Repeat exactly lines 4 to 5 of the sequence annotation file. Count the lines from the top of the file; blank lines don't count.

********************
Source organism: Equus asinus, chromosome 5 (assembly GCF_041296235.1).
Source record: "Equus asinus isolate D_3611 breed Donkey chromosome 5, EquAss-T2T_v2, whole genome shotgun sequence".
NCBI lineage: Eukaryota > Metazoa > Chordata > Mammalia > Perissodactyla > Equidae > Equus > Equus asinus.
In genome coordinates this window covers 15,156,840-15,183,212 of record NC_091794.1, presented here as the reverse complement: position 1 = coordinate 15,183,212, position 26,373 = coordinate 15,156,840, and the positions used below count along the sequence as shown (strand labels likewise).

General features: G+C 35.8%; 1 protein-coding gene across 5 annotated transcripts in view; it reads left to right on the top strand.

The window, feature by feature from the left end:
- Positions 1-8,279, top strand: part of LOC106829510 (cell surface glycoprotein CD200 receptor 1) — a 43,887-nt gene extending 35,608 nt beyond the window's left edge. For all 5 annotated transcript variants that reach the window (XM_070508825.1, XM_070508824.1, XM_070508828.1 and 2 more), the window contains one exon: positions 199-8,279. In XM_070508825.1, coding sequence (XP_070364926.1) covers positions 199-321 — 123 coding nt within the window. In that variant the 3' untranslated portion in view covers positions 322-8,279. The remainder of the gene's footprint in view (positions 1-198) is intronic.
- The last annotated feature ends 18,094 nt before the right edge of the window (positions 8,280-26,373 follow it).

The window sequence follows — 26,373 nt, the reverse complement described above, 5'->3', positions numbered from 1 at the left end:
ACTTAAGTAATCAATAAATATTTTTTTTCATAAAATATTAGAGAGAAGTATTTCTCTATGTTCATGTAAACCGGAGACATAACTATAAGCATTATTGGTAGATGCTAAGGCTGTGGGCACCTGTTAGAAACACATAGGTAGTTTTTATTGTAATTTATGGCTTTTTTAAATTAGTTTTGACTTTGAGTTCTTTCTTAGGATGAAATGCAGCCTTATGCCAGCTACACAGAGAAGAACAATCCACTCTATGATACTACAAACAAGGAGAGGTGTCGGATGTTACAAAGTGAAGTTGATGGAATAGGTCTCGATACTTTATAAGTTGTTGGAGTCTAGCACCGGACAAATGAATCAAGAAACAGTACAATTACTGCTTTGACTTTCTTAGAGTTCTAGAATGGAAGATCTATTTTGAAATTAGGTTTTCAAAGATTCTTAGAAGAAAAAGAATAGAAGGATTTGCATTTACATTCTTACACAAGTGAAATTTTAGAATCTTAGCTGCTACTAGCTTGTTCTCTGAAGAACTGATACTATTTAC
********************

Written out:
In genome coordinates this window covers 15,156,840-15,183,212 of record NC_091794.1, presented here as the reverse complement: position 1 = coordinate 15,183,212, position 26,373 = coordinate 15,156,840, and the positions used below count along the sequence as shown (strand labels likewise).

General features: G+C 35.8%; 1 protein-coding gene across 5 annotated transcripts in view; it reads left to right on the top strand.